[Milton-L] Re: Eve seeking temptation
cbartonphd1 at verizon.net
Tue Sep 8 17:04:28 EDT 2009
True, Marlene--but in the fallen world, parents know better than to engage in such tests (too many kids would fail them).
I do think the benevolent parent/obedient child analogy is apt, and though in modern times we find such trials cruel and unusual, going back to Patient Griselde, literature is replete with them. Milton doesn't try to justify God's *right* to test Adam and Eve (and other than to say "he's God!" I doubt that he could do so if he wanted to). How, for example, do you explain why a benevolent father would ask Abraham to sacrifice Isaac, or ask Job to endure torment on a bet with the Devil, or ask Jesus to die by crucifixion, no matter what the ultimate reward of a "passing grade" might be? It's simply a given that God does such things--whether we (like Samson) deserve it, or don't. Eve knows nothing of such things, of course, but she and Adam have been forewarned that the price of disobedience is a high one.
I'm not sure we can say that God contrived the serpentine temptation, though. Still--to a fallen mind, A&E have to have a reason to *want it*, or their resistance to it proves nothing ("I'm giving up broccoli for Lent").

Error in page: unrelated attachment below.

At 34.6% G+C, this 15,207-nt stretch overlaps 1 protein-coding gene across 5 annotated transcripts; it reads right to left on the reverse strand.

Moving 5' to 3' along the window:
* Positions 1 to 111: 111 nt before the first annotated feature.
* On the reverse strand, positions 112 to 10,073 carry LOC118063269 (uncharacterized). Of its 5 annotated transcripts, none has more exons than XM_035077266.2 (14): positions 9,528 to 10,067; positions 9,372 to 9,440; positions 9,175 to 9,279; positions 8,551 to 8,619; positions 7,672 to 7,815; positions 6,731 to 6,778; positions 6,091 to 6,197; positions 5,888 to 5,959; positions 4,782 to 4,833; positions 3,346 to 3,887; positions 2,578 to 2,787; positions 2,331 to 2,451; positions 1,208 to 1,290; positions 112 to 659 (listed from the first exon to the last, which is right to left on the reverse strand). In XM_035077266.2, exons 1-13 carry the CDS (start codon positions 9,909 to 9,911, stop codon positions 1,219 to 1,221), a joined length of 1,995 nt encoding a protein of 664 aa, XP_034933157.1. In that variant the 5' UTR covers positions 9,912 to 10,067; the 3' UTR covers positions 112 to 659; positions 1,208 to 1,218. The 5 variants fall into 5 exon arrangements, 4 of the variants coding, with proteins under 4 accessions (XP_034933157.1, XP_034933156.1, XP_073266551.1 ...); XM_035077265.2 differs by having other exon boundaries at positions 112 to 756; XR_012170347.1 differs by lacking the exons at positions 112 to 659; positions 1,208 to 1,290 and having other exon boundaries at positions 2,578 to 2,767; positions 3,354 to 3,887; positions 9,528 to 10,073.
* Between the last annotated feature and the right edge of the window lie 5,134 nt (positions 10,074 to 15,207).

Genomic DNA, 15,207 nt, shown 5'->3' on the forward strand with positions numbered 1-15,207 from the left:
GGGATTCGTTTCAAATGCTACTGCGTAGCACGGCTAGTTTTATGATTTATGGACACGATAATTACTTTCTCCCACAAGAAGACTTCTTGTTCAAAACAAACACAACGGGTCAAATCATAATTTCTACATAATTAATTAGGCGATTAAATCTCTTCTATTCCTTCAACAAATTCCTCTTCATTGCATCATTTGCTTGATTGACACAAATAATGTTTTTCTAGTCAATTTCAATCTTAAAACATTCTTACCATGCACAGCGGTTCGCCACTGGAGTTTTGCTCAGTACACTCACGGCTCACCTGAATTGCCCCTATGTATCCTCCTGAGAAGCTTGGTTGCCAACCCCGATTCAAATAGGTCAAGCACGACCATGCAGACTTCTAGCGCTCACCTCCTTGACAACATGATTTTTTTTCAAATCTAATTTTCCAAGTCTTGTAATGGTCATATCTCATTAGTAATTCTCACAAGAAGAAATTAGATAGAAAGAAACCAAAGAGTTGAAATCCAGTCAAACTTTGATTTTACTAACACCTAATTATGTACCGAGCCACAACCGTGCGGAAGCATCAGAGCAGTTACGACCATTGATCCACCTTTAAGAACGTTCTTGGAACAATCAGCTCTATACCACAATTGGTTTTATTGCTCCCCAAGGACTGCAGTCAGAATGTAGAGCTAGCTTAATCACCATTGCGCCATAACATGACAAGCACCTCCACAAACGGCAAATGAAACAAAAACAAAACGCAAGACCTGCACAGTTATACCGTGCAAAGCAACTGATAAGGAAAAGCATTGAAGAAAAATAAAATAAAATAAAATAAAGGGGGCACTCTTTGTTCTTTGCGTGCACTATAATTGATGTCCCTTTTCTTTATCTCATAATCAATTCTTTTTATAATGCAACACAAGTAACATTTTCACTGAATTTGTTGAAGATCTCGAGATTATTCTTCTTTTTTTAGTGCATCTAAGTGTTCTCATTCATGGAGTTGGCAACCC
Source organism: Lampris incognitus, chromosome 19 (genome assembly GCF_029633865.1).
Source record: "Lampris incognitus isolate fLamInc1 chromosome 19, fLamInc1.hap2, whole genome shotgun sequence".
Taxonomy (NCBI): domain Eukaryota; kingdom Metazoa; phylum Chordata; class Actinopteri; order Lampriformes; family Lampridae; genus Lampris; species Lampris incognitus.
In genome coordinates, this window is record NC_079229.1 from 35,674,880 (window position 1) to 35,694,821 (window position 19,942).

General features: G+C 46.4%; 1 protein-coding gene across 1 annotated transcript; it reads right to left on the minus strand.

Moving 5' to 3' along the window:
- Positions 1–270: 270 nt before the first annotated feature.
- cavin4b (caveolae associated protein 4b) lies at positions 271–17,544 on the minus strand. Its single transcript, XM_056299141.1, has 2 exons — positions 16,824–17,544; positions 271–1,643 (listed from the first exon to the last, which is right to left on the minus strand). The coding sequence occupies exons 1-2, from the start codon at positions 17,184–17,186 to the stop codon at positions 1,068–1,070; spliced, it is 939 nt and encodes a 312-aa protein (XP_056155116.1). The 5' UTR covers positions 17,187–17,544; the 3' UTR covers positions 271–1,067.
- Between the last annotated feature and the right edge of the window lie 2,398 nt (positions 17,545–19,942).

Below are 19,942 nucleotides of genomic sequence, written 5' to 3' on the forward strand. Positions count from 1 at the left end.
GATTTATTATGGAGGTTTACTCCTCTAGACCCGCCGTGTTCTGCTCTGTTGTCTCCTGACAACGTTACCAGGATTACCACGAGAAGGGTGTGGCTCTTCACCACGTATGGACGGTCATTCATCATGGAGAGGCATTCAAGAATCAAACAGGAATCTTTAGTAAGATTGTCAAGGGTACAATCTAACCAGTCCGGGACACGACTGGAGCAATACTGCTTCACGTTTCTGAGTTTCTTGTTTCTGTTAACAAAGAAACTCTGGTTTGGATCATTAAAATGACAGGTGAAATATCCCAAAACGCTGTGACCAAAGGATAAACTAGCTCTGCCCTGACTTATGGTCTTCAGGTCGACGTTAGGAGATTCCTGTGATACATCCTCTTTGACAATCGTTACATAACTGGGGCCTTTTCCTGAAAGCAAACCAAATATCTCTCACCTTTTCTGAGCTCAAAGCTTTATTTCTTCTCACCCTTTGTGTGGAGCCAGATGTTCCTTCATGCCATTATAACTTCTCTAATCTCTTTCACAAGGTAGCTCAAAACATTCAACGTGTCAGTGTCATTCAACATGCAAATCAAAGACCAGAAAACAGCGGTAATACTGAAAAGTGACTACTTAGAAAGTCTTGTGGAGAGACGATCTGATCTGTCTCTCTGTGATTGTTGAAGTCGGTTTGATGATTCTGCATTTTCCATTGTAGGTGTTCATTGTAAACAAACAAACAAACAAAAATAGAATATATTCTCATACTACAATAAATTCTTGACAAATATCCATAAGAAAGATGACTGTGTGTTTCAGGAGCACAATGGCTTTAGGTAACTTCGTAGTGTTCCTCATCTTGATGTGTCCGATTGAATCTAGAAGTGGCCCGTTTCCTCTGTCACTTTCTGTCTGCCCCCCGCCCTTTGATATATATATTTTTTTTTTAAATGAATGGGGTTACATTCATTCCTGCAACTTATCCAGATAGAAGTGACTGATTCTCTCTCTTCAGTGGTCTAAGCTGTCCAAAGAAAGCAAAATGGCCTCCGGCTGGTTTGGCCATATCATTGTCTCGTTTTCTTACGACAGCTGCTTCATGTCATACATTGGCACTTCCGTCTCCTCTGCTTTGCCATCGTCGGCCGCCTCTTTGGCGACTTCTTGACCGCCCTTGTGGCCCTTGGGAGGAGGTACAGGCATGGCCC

----- Original Message -----
From: Marlene Edelstein
To: John Milton Discussion List
Sent: Tuesday, September 08, 2009 3:40 PM
Subject: Re: Re: [Milton-L] Re: Eve seeking temptation
Carol Barton wrote:
Simply put, Eve's right use of her right reason would run something like this:
God is good. He loves me, and has my best interests at heart. He shows me every minute of every day how much he values my happiness.
God said not to do this.
Anyone who tells me I ought to do it is wrong--or evil.
Therefore, I should not do it.
If you put it in the context of your teenager and drugs, no matter how many other kids tell him how great it is to get high on angel dust, and how his parents are stupid dorks who don't know a good thing when they see it, and how no one but they two will know that he's tried it, and he won't tell on him, and so on, you want your son to trust in your love and respect your wisdom enough to walk away. It doesn't make you a tyrant to forbid him to harm himself--it just makes you a good parent. And that's all God's doing with Adam and Eve.
But is this a true analogy? God's ways can hardly be justified by drawing parallels to human motives. he drugs which parents try to warn their son against are out their in the world anyway: the parents didn't place them in his sight, as God places the fruit in the sight of A&E. Parents of teenagers would usually prefer the temptation not to exist, but God presumably contrived it, dangled it from the tree and then issued the injunction not to eat it.
believe everything, believe nothing
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